4. The trial court did not err in refusing to exclude from evidence "property which [was] fruit of an illegal search and seizure and which [was] not shown to be in possession of the State until produced at trial." The transcript shows that all of the physical evidence which was admitted was seized as a result of a search pursuant to a warrant. The State, at least, made a prima facie showing that the warrant was issued on a showing of probable cause. No prior motion to suppress this evidence under the provisions of 13 of the Act approved March 16, 1966 (Ga. L. 1966, pp. 567, 571; Code Ann. 27-313) was made. No contention as to the invalidity of the search warrants is raised on this appeal.
5. Appellant contends that the charge of the court on the law of conspiracy was unwarranted and that there was insufficient evidence to authorize such a charge. There was evidence that the accused together with another who was jointly indicted with him were observed by the victim occupying an automobile stopped near where her car was parked when she came out of the Upson County Hospital late at night to go home; that the automobile followed her automobile to a point near the victim's home; that the driver thereof bumped the victim's car from the rear, causing it to be driven in the ditch; that the victim alighted from the automobile and fled, but was chased and overtaken by the accused's companion, dragged back to the automobile which was driven by the accused, and that the automobile with the victim and the co-indictee was driven by the accused to a secluded spot where the forcible rapes were perpetrated on the victim. This evidence was clearly sufficient to authorize a charge on the theory of conspiracy. Jackson v. State, 225 Ga. 39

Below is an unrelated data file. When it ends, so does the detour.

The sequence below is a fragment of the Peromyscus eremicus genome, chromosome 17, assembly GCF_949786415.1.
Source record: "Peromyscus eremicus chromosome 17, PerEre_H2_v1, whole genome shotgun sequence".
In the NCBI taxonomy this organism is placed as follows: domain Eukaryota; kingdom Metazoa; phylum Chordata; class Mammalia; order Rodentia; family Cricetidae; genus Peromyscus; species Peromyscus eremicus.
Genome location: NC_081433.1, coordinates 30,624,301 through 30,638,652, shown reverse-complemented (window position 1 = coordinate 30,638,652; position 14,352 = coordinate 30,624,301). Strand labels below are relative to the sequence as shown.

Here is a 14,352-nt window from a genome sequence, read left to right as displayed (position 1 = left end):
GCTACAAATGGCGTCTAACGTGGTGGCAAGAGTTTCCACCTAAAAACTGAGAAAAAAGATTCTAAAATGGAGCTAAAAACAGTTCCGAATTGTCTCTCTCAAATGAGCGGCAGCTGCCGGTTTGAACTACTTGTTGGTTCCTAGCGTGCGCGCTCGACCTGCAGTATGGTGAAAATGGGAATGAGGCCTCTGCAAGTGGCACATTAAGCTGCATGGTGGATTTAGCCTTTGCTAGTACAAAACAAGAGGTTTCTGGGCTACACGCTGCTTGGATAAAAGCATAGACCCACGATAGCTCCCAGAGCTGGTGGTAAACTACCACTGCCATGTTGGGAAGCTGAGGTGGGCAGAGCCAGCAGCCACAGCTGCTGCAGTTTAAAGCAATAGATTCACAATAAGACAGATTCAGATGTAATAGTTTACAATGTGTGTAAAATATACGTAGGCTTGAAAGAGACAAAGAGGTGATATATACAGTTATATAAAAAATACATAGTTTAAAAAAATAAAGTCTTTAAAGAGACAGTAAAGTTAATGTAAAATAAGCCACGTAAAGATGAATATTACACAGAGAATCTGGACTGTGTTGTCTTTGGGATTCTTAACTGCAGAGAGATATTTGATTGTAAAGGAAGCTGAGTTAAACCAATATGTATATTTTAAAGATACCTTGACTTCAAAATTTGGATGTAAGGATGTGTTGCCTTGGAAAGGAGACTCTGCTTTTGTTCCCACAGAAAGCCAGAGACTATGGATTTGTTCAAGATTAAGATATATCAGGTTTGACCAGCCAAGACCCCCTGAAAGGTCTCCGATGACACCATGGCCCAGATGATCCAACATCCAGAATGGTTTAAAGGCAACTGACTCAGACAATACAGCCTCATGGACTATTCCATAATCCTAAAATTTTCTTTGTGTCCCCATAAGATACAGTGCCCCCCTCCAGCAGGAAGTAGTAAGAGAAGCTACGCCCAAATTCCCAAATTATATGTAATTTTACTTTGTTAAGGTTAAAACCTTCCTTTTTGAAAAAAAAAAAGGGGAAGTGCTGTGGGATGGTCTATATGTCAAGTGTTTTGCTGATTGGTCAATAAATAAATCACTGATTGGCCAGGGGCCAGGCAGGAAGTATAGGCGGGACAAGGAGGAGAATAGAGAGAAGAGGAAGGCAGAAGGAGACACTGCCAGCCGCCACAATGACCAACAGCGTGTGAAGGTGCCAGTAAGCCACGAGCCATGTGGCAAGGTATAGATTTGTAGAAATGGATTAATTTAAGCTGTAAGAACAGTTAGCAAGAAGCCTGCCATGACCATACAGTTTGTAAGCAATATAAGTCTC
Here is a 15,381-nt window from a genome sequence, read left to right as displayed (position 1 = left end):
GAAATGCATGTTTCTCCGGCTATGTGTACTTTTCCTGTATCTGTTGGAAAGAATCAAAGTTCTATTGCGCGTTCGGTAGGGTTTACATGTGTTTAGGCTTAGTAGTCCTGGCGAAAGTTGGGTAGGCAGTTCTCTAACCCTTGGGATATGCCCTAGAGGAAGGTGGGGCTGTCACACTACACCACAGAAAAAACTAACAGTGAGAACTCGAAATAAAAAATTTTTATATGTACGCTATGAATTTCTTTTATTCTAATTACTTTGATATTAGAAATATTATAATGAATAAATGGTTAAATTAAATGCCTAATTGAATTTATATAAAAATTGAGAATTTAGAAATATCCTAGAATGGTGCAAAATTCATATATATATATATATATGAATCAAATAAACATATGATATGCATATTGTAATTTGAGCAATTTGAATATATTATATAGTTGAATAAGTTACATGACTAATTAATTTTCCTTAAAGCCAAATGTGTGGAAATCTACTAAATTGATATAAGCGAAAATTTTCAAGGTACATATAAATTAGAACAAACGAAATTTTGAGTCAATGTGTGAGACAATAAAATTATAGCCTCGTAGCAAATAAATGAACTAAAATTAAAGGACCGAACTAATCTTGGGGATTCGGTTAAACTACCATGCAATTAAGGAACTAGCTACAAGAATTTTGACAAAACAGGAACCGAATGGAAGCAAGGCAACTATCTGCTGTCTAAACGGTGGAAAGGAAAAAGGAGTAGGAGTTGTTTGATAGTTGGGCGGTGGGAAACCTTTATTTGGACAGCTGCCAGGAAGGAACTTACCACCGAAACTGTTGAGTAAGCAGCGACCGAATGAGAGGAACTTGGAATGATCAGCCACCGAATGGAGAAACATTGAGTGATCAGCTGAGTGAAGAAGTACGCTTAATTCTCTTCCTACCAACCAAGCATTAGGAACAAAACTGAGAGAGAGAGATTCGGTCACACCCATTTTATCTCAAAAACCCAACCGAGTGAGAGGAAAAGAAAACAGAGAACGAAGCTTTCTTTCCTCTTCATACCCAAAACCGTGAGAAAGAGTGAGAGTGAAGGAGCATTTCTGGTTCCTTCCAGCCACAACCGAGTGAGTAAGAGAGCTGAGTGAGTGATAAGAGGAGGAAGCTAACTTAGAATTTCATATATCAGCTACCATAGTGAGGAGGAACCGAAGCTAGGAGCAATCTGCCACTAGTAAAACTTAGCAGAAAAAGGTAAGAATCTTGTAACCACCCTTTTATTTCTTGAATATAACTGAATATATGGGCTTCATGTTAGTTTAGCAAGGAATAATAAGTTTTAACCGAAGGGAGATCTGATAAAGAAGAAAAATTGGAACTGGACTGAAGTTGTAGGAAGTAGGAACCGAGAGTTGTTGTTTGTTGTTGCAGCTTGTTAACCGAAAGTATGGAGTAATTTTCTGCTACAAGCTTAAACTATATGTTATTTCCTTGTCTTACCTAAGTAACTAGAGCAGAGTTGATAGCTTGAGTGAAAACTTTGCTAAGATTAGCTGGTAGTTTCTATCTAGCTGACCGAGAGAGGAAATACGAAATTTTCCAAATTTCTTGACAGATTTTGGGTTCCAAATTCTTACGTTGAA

, 44 (165 SE2d 711
6. While counsel for the accused had the prosecuting witness on cross examination he asked her how she was able to identify the accused as one of the perpetrators of the crime. Her reply was, "Well, I believe it is him, and I know that it is him, and to myself I know it is him." Defense counsel asked, "Do you know that it is him because he is on trial, isn't that a fact?" A. "No." Q. "There is no other reason that you would know that it was him other than this is the person that they accuse as being the person, isn't that a fact?" At that point, the district attorney objected on the ground that counsel was badgering the witness. The court sustained the objection, stating: "Mr. Jackson, I think that is going a little beyond the realm of admissible cross examination." Counsel for the accused replied in substance that he felt that he would have the right to establish through cross examination how the witness was able to make such identification. To that statement the court replied: "Of course, I think so, too, but you are telling her instead of asking her. If you want to ask her, you can ask her anything you want to, but you are telling her and asking her is that not true. I think you have got the right to cross examine her, but you don't have the right to tell her what to say." At that point, counsel for the accused objected to the court's remarks and moved for a mistrial on the ground that such remarks were "highly prejudicial." The court overruled that motion and that ruling is the basis of one ground of the motion for a new trial. The overruling of that motion for a mistrial was not error.